As always, Bill Guthridge has followed Dean Smith.
Guthridge, the beloved former assistant coach to Smith for 30 years at North Carolina, died Tuesday night surrounded by his family. He was 77.
Rarely has one man ever been more loyal to another than Guthridge was to Smith. He was Smith's closest friend and right-hand man for three decades on the UNC bench, turning down multiple chances to go run his own program elsewhere. Guthridge then followed Smith as UNC's head coach from 1998 to 2000, directing the team to two Final Fours in his three seasons.
Now, this good and gentle man has followed Smith in death. Smith died on Feb. 7. Guthridge, whose health and memory had both declined significantly over the past year, died a little more than three months later.
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“I loved my jobs at Carolina,” Guthridge told me once, “both as an assistant and as a head coach. There were several reasons why, and a big one was Dean Smith. But mainly the people I associated with – the secretaries, the managers, the players – it was just something where you looked forward to going to work every day.”
Guthridge was honest, patient and approachable. Players often felt more comfortable going to him than directly to Smith when they had a problem. He was sometimes known inside the UNC athletic offices as “Uncle Bill,” with his quirky sense of humor and a love of his university and all that it encompassed. Many others knew him as “Coach Gut.”
Said Antawn Jamison, the Charlottean who was the consensus national player of the year in 1998 under Guthridge, in a statement Wednesday: “I'm extremely saddened by the passing of Coach Guthridge, aka ‘Coach Gut,’ especially coming so close to the loss of Coach Smith. He, like Coach Smith, was more of a mentor and father figure than anything else.... He'll be much more remembered for his sense of humor and class just as much as his coaching.”
Guthridge was one of the least egocentric coaches you have ever met. Once, when complimented on his tie, he turned it around to see the brand name and then proclaimed in a terrible French accent: “Thank you! It's a J.C. Penn-ay!”
A dedicated jogger for much of his time at UNC, Guthridge often ran at 6 a.m. to start his day. If a player had gotten in some sort of trouble, he sometimes was ordered to meet Guthridge outside Carmichael Auditorium and go on a fast 3-mile jog with the coach while most of the rest of campus was asleep.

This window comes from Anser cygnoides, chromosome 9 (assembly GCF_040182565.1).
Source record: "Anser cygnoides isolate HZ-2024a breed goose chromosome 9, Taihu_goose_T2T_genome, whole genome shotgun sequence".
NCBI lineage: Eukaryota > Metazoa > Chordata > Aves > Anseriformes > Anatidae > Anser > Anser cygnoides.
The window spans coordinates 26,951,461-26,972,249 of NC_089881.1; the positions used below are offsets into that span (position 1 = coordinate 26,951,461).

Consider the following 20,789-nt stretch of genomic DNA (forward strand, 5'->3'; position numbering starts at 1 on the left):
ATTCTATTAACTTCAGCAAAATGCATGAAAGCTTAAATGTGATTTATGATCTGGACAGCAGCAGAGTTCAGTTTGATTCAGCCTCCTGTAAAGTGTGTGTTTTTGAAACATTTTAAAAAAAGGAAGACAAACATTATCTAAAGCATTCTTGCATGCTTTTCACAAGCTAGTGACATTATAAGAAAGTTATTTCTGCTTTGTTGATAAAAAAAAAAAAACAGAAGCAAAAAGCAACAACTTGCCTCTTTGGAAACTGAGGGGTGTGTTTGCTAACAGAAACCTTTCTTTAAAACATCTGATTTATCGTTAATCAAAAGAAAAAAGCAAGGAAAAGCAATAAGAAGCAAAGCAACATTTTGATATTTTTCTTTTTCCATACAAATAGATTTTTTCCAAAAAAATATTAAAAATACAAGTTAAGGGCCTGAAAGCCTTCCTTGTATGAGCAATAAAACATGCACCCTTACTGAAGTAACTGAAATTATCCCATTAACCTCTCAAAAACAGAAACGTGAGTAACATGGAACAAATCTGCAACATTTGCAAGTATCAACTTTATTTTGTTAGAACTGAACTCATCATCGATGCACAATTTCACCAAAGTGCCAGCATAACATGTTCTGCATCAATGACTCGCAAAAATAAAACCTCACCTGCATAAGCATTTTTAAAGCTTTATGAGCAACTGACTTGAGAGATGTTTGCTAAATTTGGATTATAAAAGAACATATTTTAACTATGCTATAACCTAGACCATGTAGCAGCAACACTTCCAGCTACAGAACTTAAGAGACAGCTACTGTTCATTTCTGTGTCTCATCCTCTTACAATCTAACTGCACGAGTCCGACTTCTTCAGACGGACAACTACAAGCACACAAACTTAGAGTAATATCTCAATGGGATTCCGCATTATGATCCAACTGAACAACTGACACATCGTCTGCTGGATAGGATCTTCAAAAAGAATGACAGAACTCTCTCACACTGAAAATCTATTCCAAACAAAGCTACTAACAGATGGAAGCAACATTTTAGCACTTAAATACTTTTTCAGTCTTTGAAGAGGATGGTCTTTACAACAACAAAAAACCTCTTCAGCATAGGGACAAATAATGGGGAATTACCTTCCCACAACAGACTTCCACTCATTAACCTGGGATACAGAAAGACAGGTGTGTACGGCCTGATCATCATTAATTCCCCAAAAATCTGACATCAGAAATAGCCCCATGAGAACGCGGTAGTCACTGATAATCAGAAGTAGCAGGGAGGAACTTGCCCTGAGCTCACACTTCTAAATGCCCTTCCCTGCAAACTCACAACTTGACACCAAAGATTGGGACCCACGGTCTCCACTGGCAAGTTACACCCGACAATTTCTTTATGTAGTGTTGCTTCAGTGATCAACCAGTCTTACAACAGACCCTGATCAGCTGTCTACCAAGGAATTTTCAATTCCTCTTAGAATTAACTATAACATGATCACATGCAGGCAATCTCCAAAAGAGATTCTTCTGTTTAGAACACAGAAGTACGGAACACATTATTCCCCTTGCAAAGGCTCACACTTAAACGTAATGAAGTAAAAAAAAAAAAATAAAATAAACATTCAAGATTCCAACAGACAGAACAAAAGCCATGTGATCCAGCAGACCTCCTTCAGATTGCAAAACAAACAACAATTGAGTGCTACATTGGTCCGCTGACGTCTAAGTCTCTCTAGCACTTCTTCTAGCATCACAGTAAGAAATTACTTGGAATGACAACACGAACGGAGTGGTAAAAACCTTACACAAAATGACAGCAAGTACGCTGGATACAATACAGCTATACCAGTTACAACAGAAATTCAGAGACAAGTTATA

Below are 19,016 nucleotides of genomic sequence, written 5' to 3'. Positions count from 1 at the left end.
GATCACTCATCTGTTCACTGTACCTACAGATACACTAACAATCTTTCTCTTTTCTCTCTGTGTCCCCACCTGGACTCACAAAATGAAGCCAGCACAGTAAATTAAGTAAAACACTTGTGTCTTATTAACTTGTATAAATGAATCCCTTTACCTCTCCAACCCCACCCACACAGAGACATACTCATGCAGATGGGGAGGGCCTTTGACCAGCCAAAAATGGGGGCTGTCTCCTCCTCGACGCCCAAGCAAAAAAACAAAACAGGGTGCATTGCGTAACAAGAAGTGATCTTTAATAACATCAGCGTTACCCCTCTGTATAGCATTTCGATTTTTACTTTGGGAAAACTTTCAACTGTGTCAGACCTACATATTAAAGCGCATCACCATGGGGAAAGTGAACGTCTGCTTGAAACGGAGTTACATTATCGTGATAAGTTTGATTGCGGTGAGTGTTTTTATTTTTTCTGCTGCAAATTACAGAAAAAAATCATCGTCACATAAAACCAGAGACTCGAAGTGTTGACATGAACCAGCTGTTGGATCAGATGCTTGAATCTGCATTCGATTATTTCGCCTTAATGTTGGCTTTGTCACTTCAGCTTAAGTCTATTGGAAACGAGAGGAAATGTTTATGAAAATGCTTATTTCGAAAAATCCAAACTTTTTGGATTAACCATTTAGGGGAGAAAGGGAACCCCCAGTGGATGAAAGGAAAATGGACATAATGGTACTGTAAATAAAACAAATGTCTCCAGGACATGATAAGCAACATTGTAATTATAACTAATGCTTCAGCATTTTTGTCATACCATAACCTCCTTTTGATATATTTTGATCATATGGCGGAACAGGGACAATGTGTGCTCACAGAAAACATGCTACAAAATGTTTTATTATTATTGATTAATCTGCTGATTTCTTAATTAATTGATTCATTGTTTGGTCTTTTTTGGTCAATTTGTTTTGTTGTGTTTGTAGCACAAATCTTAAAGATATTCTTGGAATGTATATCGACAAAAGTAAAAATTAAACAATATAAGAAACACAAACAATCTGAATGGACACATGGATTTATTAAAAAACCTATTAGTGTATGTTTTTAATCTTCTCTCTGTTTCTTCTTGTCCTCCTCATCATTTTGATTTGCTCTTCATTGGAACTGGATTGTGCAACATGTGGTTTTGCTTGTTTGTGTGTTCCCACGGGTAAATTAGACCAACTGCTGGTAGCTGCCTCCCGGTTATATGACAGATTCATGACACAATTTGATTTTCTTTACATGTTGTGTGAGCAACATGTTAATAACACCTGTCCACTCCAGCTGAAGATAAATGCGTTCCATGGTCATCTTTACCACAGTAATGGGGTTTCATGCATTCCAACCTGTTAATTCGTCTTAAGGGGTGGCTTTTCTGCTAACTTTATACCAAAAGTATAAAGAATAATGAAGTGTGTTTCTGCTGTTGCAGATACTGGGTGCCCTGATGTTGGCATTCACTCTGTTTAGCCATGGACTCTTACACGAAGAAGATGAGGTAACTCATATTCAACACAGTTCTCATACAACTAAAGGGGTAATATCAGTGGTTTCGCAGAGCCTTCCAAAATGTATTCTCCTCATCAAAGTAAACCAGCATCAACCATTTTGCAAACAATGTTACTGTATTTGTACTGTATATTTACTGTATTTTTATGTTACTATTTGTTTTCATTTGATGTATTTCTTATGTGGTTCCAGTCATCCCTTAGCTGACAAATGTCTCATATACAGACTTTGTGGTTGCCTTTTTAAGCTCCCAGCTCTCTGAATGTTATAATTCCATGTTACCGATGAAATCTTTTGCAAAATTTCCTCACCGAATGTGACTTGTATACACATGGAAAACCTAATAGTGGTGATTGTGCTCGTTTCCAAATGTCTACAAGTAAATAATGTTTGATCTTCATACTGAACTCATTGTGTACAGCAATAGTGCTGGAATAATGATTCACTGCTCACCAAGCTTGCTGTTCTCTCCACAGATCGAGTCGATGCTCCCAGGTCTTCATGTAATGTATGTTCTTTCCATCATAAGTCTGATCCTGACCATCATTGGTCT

“Once they did it with me once,” Guthridge chuckled once, “they really didn't want to ever do it again.”
Guthridge's gentle manner did not mask his basketball acumen. When he retired, he had participated in 14 NCAA Final Fours as a player or coach, more than any other man in history. He played in one Final Four at Kansas State, his alma mater; was an assistant coach in 11 (one at Kansas State, then 10 at UNC) and then was a head coach for his final two (at UNC in 1998 and 2000). He was 80-28 in three seasons as UNC’s head coach before retiring in June 2000.
“I really thought even at the 2000 Final Four there that I’d probably coach until I was 70,” Guthridge told me once. “But for the next six weeks, I was only home two nights, and like Dean I kind of hit the wall.”
Smith and Guthridge were linked for decades. Both native Kansans, Smith once briefly dated Guthridge's sister. Smith hired Guthridge in 1967 to be an assistant coach, and Guthridge never left Chapel Hill. In 1978, he accepted the head coaching job at Penn State, then changed his mind while flying to Pennsylvania to be introduced at a news conference. During a layover in Chicago, Guthridge changed his ticket and went home.
It was Guthridge who had the first official UNC contact with Michael Jordan. As he recalled in one of our interviews: “A friend of mine called me from Wilmington and said there’s a good player at Laney you ought to come down and look at. That was the first time we’d heard of him.”
Guthridge went down and came away impressed with Jordan's raw athleticism. “I went to Coach Smith and said we ought to offer him a scholarship,” he said. “I said he was an ACC player, but I don’t know how good he’s going to be. Then he was just a good athlete.... Anyone who said for sure Michael was going to be a great, great player then – or even after his freshman year at UNC – would be wrong or lying.”
Guthridge retired from coaching at age 62, but he kept a small office near Smith's for years in the Smith Center. He will be missed by several generations of Tar Heels for his basketball successes and his sense of humor, but mostly for his unerring sense of decency.
Everyone's favorite uncle is gone. But somewhere up in heaven, Guthridge and Smith are having themselves quite a reunion.
Fowler: email@example.com; Twitter: @scott_fowler